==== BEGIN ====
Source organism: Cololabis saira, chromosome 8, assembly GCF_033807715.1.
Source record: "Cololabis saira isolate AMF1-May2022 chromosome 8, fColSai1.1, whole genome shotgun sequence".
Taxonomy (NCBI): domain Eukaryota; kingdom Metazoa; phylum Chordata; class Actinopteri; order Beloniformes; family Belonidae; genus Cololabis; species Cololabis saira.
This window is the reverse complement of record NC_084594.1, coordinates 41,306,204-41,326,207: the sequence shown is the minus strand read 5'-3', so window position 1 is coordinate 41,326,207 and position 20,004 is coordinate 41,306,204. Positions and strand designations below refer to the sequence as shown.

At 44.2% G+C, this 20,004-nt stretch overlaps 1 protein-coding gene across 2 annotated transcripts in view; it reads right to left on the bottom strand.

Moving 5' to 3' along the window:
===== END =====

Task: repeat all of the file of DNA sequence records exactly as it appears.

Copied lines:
Source organism: Cololabis saira, chromosome 8, assembly GCF_033807715.1.
Source record: "Cololabis saira isolate AMF1-May2022 chromosome 8, fColSai1.1, whole genome shotgun sequence".
Taxonomy (NCBI): domain Eukaryota; kingdom Metazoa; phylum Chordata; class Actinopteri; order Beloniformes; family Belonidae; genus Cololabis; species Cololabis saira.
This window is the reverse complement of record NC_084594.1, coordinates 41,306,204-41,326,207: the sequence shown is the minus strand read 5'-3', so window position 1 is coordinate 41,326,207 and position 20,004 is coordinate 41,306,204. Positions and strand designations below refer to the sequence as shown.

At 44.2% G+C, this 20,004-nt stretch overlaps 1 protein-coding gene across 2 annotated transcripts in view; it reads right to left on the bottom strand.

Moving 5' to 3' along the window: